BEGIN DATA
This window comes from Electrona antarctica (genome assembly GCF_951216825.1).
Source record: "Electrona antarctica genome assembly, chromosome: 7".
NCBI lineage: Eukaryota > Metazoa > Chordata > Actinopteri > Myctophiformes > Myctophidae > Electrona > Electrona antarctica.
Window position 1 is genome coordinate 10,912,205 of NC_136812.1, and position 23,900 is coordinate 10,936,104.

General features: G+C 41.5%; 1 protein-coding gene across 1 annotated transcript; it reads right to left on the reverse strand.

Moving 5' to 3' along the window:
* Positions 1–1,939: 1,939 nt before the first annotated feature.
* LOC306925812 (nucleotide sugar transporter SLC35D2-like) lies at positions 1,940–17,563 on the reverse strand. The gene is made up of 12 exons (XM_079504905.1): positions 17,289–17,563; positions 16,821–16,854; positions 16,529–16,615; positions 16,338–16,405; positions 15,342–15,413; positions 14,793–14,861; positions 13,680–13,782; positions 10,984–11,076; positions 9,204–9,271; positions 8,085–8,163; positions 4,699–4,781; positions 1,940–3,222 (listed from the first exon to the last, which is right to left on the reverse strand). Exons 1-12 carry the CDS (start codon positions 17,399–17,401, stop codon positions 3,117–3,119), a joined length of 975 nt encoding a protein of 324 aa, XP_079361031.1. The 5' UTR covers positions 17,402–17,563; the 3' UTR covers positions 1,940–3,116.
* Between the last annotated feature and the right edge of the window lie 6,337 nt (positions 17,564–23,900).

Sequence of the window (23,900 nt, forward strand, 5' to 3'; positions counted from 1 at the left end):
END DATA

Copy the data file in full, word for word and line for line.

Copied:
This window comes from Electrona antarctica (genome assembly GCF_951216825.1).
Source record: "Electrona antarctica genome assembly, chromosome: 7".
NCBI lineage: Eukaryota > Metazoa > Chordata > Actinopteri > Myctophiformes > Myctophidae > Electrona > Electrona antarctica.
Window position 1 is genome coordinate 10,912,205 of NC_136812.1, and position 23,900 is coordinate 10,936,104.

General features: G+C 41.5%; 1 protein-coding gene across 1 annotated transcript; it reads right to left on the reverse strand.

Moving 5' to 3' along the window:
* Positions 1–1,939: 1,939 nt before the first annotated feature.
* LOC306925812 (nucleotide sugar transporter SLC35D2-like) lies at positions 1,940–17,563 on the reverse strand. The gene is made up of 12 exons (XM_079504905.1): positions 17,289–17,563; positions 16,821–16,854; positions 16,529–16,615; positions 16,338–16,405; positions 15,342–15,413; positions 14,793–14,861; positions 13,680–13,782; positions 10,984–11,076; positions 9,204–9,271; positions 8,085–8,163; positions 4,699–4,781; positions 1,940–3,222 (listed from the first exon to the last, which is right to left on the reverse strand). Exons 1-12 carry the CDS (start codon positions 17,399–17,401, stop codon positions 3,117–3,119), a joined length of 975 nt encoding a protein of 324 aa, XP_079361031.1. The 5' UTR covers positions 17,402–17,563; the 3' UTR covers positions 1,940–3,116.
* Between the last annotated feature and the right edge of the window lie 6,337 nt (positions 17,564–23,900).

Sequence of the window (23,900 nt, forward strand, 5' to 3'; positions counted from 1 at the left end):